Like Minds:

There are those who say opposites attract. Sometimes they do. My own experience has been, however, that like minds open up your mind and soul to things beyond your own reckoning because they give you a starting point, and then open the door to things you may not have considered yourself. Again, try to do the same in return for those lovely souls who share so much in common with your own, for these people are few and far between. Over the past few months, I have met two people in particular who share such similar interests as I, but the collaboration of ideas and creativity which flows through each of us has grown exponentially as a result.

Take note of where you’ve been, to know where you’re going:

My trip to Scotland last year left me with one thing: the visceral need to return. During my first visit, I learned so much about myself simply by observing the people who live in the place from whence my family came, as well as learning about the people who have lived there over the past several hundred years. I saw similar physical characteristics, personality traits and most importantly to me, similar glints in their eyes as we both looked at the same things and had the same reactions to what we saw. We all take this for granted, particularly if we have lived in the same place all our lives. I have had the benefit of living in many different places across North America and I can tell you firsthand that not all senses of humour, for example, are created equal. This is easily explained since certain regions are made up of certain ethnic groups which share a common thread of thinking and perceptions. But what if you’re the outsider looking in? How do you fit in? Can you ever truly fit in? Not being much of a “joiner” myself, I prefer to observe these conditions before making my move, as it were, and so I have learned through this process that there are places where I am meant to belong, and places I am meant to not. I am not personally affronted by this, but it was heartening to be in two places on this planet where I evidently fit in so seamlessly and that is a true comfort I value beyond the measure of any material good which might take its place.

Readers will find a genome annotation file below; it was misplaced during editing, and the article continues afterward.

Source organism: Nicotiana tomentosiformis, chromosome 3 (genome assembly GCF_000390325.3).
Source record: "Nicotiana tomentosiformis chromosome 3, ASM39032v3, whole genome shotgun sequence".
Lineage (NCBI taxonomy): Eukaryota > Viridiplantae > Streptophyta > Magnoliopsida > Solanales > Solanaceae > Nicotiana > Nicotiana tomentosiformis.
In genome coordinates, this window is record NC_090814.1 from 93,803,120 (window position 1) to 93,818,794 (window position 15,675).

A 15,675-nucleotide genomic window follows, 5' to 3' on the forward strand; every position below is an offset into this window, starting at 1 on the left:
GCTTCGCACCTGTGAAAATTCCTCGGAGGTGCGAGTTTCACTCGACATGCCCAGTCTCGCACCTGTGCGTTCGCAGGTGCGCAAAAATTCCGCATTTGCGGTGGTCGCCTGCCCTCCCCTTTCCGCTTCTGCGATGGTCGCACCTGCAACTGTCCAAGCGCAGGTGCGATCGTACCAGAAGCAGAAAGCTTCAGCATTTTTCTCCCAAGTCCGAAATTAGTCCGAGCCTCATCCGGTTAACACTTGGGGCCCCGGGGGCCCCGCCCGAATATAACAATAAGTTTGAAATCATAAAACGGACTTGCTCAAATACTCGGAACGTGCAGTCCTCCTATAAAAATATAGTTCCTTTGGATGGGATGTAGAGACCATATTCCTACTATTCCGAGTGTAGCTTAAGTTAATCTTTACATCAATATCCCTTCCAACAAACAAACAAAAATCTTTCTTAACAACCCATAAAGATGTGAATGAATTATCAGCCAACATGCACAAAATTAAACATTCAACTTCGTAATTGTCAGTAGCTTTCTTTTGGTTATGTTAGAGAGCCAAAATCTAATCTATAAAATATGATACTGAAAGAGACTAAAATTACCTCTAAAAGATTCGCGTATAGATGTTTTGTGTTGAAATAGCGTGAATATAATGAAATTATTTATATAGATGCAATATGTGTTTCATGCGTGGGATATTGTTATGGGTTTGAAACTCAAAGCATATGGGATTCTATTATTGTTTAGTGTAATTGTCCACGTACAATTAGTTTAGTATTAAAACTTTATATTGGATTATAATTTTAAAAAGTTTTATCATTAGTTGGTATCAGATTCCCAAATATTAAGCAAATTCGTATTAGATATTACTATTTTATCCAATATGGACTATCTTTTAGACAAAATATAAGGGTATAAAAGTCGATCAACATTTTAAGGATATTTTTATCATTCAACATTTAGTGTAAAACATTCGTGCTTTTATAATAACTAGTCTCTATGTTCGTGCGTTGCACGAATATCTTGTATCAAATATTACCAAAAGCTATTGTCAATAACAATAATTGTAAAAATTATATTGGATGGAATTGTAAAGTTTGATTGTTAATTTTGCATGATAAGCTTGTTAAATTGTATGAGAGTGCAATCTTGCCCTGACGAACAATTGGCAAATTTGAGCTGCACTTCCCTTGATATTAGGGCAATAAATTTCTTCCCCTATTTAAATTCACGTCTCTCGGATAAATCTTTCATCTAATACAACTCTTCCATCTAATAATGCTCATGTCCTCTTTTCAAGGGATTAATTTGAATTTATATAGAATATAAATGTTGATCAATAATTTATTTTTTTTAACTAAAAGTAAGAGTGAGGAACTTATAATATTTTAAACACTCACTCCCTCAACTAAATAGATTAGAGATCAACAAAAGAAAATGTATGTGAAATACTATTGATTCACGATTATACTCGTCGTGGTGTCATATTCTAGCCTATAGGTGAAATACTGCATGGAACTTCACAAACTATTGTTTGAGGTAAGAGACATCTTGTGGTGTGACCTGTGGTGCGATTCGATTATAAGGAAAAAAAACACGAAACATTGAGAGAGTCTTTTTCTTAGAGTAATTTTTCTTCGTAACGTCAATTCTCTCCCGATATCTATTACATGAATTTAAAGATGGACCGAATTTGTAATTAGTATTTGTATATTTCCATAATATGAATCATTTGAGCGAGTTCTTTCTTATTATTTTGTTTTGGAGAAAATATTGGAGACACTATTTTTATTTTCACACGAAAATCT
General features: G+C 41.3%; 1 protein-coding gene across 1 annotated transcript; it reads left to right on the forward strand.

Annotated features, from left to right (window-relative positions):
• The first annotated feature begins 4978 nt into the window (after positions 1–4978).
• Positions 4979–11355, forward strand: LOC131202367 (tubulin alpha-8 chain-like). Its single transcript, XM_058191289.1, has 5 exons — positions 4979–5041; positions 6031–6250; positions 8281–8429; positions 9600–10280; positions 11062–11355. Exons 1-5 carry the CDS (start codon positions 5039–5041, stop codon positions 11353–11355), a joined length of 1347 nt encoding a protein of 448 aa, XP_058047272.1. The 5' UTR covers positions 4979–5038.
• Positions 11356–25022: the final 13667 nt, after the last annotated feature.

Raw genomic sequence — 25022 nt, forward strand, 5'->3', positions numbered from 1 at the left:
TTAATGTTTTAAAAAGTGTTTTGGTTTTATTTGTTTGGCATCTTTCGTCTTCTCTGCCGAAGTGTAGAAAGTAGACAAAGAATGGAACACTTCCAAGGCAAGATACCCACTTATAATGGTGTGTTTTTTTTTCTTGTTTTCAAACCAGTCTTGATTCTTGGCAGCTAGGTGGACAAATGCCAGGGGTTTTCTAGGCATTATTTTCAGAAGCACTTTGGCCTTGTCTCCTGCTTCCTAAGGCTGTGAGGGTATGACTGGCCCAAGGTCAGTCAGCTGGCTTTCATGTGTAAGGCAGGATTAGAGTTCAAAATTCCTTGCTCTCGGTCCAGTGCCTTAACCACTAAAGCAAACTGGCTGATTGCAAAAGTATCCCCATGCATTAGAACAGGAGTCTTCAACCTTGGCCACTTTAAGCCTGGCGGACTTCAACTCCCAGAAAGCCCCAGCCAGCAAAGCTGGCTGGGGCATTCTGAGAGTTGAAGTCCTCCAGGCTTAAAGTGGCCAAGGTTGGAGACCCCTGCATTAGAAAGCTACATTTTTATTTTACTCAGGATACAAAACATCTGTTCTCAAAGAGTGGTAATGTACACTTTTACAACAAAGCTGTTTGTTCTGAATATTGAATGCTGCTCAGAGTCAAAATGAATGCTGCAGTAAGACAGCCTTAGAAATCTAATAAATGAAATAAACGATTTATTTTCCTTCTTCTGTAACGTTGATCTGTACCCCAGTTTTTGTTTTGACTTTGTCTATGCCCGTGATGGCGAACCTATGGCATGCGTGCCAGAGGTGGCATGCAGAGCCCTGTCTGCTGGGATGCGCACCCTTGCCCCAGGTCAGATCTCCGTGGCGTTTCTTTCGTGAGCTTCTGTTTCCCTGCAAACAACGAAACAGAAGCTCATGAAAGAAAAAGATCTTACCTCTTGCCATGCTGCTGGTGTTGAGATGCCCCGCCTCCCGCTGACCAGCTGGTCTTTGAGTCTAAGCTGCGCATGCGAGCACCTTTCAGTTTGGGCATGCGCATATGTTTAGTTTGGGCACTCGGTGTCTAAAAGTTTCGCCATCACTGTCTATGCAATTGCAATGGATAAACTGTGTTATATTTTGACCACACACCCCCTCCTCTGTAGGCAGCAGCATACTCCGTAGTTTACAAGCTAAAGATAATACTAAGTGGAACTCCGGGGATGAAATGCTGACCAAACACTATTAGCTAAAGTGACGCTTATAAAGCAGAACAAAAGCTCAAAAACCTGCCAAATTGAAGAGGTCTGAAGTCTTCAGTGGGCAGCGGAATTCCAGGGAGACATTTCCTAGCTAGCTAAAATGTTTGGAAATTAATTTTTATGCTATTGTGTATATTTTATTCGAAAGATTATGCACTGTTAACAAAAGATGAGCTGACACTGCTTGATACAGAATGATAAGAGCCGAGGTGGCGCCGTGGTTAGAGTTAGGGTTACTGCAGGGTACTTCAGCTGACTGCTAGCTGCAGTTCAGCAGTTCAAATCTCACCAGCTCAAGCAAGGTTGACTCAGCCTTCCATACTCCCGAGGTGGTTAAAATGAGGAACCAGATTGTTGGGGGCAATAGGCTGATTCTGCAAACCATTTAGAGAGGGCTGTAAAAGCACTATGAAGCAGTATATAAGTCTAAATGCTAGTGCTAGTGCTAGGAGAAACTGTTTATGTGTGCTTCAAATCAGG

I’ll leave you with these thoughts for now, but I will undoubtedly share similar observations with you in the future. Thanks for stopping by, and feel free to leave your comments and observations of your own. Slainte mhath!

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The Love of Thousands.

In August and September of 2013, I was able to see to fruition a dream which was planted in my head as far back as 1985 when my Uncle D and I used to daydream about one day travelling to Scotland together thinking that we might be able to finish a family tree which traced our family’s roots back to its beginnings in Newfoundland. We had hoped, you see, of one day being able to trace our family back to its Scottish origins and through its travels to Ireland and other places to connect it with the history we knew in Newfoundland.